When Todd Gray was a child, his mother had him fill out a book that asked him to name his favorite book, food, etc. At the age of 6, he wrote down that his favorite color was “psychedelic.”
Todd points out that he was born in the heyday of the bright and bold visuals of pop and op art — and that aesthetic stuck with him.
If he meets someone at a party, he simply describes himself as “a contemporary pop artist who works three dimensionally.” But his sculptural assemblages of painted-wood boxes delve into the legacies of iconic artists from the 1960s. He combines Andy Warhol’s Campbell’s soup cans and Brillo pad boxes, Roy Lichtenstein’s comic-book graphics, Robert Indiana’s numbers, polka dots, stripes, and splats with today’s social-media culture of happy-face emojis and hashtags.
Todd, who has lived in Los Angeles most of his life, earned a degree in clinical psychology from UCLA and then traveled for a year.
“When I got back, I realized I didn’t want to listen to people’s problems for the rest of my life,” he says. “I did a lot of soul searching and decided to devote myself to something I enjoy. I concluded that being an artist was going to be my identity.
“I started painting on canvas,” he continues. “My work was very colorful, very opaque, and visually three-dimensional. I remember saying that one day my work would come off the canvas; and in no time at all, I started painting cubes for geometric sculptures.”
Whether he is making a wall sculpture, a tower, or a coffee table, Todd starts with the form, stacking boxes until he has something “balanced and pleasing to the eye.” At times, he draws upon a list of ideas he wants to pursue and makes the concept (e.g., Wonder Woman) fit the form.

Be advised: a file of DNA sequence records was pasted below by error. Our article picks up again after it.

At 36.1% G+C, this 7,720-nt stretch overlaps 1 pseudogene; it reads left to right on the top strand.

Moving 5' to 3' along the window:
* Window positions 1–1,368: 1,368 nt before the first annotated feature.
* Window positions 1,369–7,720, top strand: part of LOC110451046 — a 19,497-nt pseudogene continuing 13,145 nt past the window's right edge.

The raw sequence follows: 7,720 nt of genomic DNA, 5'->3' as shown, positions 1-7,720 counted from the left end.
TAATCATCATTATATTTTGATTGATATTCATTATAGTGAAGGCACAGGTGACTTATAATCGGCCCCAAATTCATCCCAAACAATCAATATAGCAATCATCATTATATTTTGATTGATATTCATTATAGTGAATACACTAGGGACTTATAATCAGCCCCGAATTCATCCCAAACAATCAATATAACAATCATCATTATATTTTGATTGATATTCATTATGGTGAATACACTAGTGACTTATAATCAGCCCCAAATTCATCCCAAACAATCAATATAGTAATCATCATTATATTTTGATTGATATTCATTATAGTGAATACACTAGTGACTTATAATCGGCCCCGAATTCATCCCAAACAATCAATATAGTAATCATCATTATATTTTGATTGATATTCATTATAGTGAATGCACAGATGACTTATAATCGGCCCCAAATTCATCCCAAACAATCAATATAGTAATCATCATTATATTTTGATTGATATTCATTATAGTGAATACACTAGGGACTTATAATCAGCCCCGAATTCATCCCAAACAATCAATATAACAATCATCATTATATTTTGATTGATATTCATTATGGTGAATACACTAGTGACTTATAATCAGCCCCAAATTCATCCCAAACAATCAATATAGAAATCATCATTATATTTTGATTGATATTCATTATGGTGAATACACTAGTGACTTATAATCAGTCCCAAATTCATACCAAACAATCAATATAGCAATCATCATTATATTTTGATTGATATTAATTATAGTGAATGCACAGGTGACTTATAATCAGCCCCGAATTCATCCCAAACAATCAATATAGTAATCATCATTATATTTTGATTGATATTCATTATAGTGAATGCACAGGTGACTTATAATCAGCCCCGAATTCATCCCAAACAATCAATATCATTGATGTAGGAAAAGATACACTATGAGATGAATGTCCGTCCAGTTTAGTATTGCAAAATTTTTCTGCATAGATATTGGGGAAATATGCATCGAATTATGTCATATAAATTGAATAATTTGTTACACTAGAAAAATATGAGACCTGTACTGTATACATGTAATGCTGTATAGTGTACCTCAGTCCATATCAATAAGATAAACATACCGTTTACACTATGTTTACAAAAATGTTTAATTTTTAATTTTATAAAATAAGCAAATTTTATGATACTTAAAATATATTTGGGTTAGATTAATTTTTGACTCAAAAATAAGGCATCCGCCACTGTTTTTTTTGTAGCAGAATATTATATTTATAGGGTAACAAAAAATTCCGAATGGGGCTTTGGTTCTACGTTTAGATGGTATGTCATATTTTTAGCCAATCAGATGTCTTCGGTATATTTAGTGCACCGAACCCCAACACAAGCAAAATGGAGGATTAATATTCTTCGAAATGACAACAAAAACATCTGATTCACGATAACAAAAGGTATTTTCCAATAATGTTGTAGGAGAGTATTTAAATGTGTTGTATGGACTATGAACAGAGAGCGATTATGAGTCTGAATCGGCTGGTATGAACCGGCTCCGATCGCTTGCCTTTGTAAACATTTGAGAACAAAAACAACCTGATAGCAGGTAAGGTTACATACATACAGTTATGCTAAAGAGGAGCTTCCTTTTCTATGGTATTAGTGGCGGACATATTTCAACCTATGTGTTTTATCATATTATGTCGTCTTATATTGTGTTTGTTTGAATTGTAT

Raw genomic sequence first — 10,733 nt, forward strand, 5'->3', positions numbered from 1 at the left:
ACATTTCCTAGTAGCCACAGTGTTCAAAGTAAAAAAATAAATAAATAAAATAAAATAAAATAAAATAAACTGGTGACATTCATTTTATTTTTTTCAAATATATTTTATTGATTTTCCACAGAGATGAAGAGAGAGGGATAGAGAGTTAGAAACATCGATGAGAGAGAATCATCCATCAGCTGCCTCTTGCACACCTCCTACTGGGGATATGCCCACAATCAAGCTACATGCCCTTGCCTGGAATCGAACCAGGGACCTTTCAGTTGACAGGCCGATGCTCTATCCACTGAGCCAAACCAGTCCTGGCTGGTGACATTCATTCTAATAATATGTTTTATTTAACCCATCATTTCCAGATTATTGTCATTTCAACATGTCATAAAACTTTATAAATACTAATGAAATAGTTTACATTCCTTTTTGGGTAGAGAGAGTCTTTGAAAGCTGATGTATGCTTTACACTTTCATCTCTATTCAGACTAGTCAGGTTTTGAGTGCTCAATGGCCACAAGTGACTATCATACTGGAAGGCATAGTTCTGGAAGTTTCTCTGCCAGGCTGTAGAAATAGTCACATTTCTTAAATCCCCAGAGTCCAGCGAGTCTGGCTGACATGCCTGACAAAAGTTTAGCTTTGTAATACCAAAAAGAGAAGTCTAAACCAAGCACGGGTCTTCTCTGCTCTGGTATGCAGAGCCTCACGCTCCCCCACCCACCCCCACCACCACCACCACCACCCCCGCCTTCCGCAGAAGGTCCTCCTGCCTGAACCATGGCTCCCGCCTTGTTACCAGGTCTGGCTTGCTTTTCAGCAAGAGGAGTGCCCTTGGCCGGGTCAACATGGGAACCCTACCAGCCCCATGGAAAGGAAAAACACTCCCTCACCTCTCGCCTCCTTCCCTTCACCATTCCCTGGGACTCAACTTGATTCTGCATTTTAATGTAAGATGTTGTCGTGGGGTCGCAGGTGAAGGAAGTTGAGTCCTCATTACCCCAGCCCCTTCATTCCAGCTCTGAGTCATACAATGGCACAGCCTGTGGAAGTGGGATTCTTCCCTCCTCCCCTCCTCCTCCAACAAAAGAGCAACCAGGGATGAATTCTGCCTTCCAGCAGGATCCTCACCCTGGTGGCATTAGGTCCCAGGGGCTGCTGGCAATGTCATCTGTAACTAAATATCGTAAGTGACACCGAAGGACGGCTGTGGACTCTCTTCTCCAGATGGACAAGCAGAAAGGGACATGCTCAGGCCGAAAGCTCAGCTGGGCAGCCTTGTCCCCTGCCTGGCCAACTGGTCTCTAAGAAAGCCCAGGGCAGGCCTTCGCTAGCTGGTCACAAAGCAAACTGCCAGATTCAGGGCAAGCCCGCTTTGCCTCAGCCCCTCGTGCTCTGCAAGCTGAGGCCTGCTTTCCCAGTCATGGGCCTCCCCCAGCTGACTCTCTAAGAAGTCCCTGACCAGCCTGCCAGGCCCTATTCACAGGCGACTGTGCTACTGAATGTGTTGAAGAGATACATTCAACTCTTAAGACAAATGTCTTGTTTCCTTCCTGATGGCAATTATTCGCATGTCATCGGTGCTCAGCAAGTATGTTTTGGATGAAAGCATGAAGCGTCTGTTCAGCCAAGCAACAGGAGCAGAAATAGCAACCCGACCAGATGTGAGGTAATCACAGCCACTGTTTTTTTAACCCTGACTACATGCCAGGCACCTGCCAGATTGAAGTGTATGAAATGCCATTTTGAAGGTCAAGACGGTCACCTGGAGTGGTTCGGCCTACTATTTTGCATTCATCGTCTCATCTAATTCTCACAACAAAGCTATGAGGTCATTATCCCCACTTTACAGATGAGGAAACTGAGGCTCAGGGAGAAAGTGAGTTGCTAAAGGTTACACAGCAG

“Fortunately, what I do has a broad range. I can make a small pedestal or a tower, build furniture or a playground. I look at the boxes as being five-sided canvases,” he says, pointing out that one side faces a wall, bottom surface, or side of another box. His smallest pieces fit on tables; the largest (with some 50 boxes) measures 12 feet wide. All are made with half-inch birch plywood.
Todd sources his boxes from himself. That is, he owns a cabinet company (his business and studio share a building), and he has staff and art assistants that relieve him of the labor of box construction, sanding, priming, and spray finishing, which frees him to create, paint, and assemble.
“I work on multiple pieces at a time,” he says. “As I have gotten older, I have learned how to delegate responsibilities so I can stay in the lane that supports what I do best. By doing less, I can do more.”
Todd says the best compliment is “for somebody to say my work is really smart.”
His greatest skill beyond art, he claims, is “overcoming chronic anxiety and living happily in this world on a daily basis.”